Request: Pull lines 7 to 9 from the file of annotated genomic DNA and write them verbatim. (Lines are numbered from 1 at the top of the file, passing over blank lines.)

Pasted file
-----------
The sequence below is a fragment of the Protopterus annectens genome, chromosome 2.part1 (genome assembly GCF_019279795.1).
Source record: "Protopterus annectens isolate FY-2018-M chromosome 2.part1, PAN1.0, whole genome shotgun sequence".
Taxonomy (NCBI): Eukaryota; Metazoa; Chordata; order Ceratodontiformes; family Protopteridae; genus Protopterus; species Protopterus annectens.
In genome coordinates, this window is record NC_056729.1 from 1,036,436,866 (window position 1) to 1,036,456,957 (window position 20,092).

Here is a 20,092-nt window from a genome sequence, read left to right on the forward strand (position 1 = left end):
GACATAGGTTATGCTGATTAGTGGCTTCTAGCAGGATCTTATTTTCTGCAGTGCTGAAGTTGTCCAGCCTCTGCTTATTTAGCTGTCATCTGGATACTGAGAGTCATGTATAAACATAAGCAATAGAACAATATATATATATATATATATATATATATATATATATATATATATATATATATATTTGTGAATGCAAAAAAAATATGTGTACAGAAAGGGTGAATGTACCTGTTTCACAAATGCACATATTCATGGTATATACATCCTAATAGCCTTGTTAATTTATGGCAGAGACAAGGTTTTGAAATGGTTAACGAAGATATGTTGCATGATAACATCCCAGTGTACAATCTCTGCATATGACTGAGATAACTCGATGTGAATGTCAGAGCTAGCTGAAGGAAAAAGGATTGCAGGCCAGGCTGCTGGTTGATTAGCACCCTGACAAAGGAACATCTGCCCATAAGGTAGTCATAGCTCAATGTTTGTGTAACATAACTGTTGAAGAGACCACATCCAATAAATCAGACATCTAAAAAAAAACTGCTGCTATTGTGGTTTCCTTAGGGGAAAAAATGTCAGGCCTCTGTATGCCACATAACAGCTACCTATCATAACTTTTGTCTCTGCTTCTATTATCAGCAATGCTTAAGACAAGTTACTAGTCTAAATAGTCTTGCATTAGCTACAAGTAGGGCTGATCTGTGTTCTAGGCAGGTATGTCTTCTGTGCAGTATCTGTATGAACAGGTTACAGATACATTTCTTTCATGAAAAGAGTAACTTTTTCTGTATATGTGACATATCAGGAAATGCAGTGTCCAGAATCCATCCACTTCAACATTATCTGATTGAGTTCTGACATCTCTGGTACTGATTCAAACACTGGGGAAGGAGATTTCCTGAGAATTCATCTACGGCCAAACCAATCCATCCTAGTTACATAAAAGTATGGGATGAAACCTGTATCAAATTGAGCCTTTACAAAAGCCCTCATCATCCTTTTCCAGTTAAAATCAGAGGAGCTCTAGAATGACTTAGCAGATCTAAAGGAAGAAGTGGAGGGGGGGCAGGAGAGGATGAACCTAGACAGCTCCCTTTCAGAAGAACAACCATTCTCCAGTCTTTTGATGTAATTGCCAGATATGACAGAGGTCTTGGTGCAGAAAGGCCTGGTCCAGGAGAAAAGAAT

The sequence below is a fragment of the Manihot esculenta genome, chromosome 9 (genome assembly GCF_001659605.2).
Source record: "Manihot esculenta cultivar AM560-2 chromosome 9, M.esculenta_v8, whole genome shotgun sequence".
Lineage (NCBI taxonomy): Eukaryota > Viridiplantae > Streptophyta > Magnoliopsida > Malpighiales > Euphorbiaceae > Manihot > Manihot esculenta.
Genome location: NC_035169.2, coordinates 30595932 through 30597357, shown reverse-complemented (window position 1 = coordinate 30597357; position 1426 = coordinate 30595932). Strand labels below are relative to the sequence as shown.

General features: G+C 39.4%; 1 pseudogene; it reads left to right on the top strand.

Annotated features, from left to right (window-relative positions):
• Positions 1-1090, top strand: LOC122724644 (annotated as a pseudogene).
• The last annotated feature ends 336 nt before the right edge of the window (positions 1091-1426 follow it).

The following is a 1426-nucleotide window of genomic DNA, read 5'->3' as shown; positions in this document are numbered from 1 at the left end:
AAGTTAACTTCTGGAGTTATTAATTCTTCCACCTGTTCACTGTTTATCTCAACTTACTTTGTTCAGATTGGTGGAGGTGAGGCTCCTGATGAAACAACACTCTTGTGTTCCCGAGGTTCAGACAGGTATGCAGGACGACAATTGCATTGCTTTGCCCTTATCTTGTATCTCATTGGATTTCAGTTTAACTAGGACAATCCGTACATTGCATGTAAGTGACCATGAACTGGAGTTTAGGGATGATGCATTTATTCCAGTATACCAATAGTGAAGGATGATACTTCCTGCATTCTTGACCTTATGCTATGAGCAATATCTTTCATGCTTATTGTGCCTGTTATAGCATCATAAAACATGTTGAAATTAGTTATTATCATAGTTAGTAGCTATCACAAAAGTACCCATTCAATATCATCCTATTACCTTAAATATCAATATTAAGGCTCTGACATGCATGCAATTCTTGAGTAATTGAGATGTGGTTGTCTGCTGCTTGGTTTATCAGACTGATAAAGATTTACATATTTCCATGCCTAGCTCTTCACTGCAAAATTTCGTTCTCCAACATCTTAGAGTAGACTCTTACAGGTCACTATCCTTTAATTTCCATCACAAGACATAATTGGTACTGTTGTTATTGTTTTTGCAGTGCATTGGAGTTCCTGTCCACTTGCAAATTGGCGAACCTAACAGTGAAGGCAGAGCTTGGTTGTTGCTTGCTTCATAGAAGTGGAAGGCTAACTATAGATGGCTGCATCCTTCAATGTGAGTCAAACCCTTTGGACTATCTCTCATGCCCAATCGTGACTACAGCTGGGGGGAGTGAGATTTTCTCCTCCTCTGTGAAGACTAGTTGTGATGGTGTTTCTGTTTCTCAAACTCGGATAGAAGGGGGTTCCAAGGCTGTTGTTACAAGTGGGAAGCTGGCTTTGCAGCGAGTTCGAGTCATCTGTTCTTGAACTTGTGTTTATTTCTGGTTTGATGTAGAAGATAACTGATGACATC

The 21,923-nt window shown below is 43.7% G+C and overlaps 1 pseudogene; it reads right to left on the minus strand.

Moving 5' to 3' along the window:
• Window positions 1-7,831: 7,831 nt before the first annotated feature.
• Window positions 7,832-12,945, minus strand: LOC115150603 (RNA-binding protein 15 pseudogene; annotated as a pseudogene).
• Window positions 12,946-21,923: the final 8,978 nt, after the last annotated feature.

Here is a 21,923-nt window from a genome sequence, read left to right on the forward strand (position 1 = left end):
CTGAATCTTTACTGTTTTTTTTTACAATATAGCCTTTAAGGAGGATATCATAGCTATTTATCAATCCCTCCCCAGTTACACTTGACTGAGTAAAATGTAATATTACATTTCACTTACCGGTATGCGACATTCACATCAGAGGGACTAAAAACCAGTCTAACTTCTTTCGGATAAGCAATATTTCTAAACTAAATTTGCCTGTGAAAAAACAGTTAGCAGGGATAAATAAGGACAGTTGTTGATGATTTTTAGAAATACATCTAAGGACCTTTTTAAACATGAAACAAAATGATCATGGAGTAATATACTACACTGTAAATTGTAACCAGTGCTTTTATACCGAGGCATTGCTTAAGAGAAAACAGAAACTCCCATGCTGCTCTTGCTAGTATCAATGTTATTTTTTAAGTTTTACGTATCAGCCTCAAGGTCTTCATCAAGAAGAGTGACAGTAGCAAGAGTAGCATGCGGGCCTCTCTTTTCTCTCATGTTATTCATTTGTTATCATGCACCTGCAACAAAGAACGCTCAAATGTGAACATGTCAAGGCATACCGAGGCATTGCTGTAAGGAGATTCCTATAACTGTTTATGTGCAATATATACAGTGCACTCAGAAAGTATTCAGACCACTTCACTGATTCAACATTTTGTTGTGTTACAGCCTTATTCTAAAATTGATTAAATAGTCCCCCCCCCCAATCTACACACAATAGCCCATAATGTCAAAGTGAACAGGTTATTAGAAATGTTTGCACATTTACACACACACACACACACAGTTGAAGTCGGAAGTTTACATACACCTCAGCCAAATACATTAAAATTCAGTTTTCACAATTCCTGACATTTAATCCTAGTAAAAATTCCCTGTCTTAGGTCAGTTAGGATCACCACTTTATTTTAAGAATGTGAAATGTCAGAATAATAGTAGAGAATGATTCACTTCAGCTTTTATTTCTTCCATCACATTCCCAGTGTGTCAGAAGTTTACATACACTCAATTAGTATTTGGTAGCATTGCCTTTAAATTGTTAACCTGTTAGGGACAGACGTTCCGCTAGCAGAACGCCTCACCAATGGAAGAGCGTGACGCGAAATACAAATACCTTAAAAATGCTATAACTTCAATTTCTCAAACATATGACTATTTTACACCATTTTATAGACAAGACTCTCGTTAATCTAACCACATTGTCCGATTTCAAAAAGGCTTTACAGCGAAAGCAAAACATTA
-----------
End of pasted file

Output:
The sequence below is a fragment of the Manihot esculenta genome, chromosome 9 (genome assembly GCF_001659605.2).
Source record: "Manihot esculenta cultivar AM560-2 chromosome 9, M.esculenta_v8, whole genome shotgun sequence".
Lineage (NCBI taxonomy): Eukaryota > Viridiplantae > Streptophyta > Magnoliopsida > Malpighiales > Euphorbiaceae > Manihot > Manihot esculenta.